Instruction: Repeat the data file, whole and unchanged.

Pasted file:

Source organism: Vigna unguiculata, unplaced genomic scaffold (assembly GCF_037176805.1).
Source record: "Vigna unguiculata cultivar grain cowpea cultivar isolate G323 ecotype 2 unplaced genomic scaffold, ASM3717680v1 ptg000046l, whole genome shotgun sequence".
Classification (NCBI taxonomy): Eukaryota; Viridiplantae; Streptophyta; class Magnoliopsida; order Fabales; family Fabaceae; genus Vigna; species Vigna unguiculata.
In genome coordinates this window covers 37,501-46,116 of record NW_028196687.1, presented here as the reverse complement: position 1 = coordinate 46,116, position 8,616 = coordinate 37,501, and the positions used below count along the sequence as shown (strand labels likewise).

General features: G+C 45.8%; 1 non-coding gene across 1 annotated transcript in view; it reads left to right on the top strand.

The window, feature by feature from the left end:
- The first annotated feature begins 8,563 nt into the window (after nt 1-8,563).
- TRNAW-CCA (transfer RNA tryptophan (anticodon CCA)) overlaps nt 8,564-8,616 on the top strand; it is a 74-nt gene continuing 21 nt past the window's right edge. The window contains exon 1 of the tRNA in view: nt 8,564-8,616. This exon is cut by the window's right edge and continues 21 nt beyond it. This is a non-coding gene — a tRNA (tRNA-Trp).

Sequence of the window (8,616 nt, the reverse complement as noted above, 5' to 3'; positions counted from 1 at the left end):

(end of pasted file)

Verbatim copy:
Source organism: Vigna unguiculata, unplaced genomic scaffold (assembly GCF_037176805.1).
Source record: "Vigna unguiculata cultivar grain cowpea cultivar isolate G323 ecotype 2 unplaced genomic scaffold, ASM3717680v1 ptg000046l, whole genome shotgun sequence".
Classification (NCBI taxonomy): Eukaryota; Viridiplantae; Streptophyta; class Magnoliopsida; order Fabales; family Fabaceae; genus Vigna; species Vigna unguiculata.
In genome coordinates this window covers 37,501-46,116 of record NW_028196687.1, presented here as the reverse complement: position 1 = coordinate 46,116, position 8,616 = coordinate 37,501, and the positions used below count along the sequence as shown (strand labels likewise).

General features: G+C 45.8%; 1 non-coding gene across 1 annotated transcript in view; it reads left to right on the top strand.

The window, feature by feature from the left end:
- The first annotated feature begins 8,563 nt into the window (after nt 1-8,563).
- TRNAW-CCA (transfer RNA tryptophan (anticodon CCA)) overlaps nt 8,564-8,616 on the top strand; it is a 74-nt gene continuing 21 nt past the window's right edge. The window contains exon 1 of the tRNA in view: nt 8,564-8,616. This exon is cut by the window's right edge and continues 21 nt beyond it. This is a non-coding gene — a tRNA (tRNA-Trp).

Sequence of the window (8,616 nt, the reverse complement as noted above, 5' to 3'; positions counted from 1 at the left end):